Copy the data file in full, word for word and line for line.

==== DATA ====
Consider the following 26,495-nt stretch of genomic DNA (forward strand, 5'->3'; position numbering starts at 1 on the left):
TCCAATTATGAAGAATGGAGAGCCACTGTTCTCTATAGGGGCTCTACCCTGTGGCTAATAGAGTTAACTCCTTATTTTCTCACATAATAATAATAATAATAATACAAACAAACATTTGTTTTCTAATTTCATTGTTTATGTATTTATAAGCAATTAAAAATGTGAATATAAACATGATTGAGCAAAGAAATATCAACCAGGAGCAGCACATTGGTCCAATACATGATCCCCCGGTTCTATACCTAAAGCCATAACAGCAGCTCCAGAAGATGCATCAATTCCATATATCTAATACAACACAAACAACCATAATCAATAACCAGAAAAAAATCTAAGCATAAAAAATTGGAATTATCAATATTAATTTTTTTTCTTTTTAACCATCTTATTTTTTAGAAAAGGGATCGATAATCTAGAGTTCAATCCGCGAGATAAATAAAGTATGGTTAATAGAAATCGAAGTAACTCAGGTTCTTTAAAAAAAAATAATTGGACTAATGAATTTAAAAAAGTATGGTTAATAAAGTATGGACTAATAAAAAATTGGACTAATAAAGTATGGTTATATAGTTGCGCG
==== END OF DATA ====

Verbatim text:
Consider the following 26,495-nt stretch of genomic DNA (forward strand, 5'->3'; position numbering starts at 1 on the left):
TCCAATTATGAAGAATGGAGAGCCACTGTTCTCTATAGGGGCTCTACCCTGTGGCTAATAGAGTTAACTCCTTATTTTCTCACATAATAATAATAATAATAATACAAACAAACATTTGTTTTCTAATTTCATTGTTTATGTATTTATAAGCAATTAAAAATGTGAATATAAACATGATTGAGCAAAGAAATATCAACCAGGAGCAGCACATTGGTCCAATACATGATCCCCCGGTTCTATACCTAAAGCCATAACAGCAGCTCCAGAAGATGCATCAATTCCATATATCTAATACAACACAAACAACCATAATCAATAACCAGAAAAAAATCTAAGCATAAAAAATTGGAATTATCAATATTAATTTTTTTTCTTTTTAACCATCTTATTTTTTAGAAAAGGGATCGATAATCTAGAGTTCAATCCGCGAGATAAATAAAGTATGGTTAATAGAAATCGAAGTAACTCAGGTTCTTTAAAAAAAAATAATTGGACTAATGAATTTAAAAAAGTATGGTTAATAAAGTATGGACTAATAAAAAATTGGACTAATAAAGTATGGTTATATAGTTGCGCG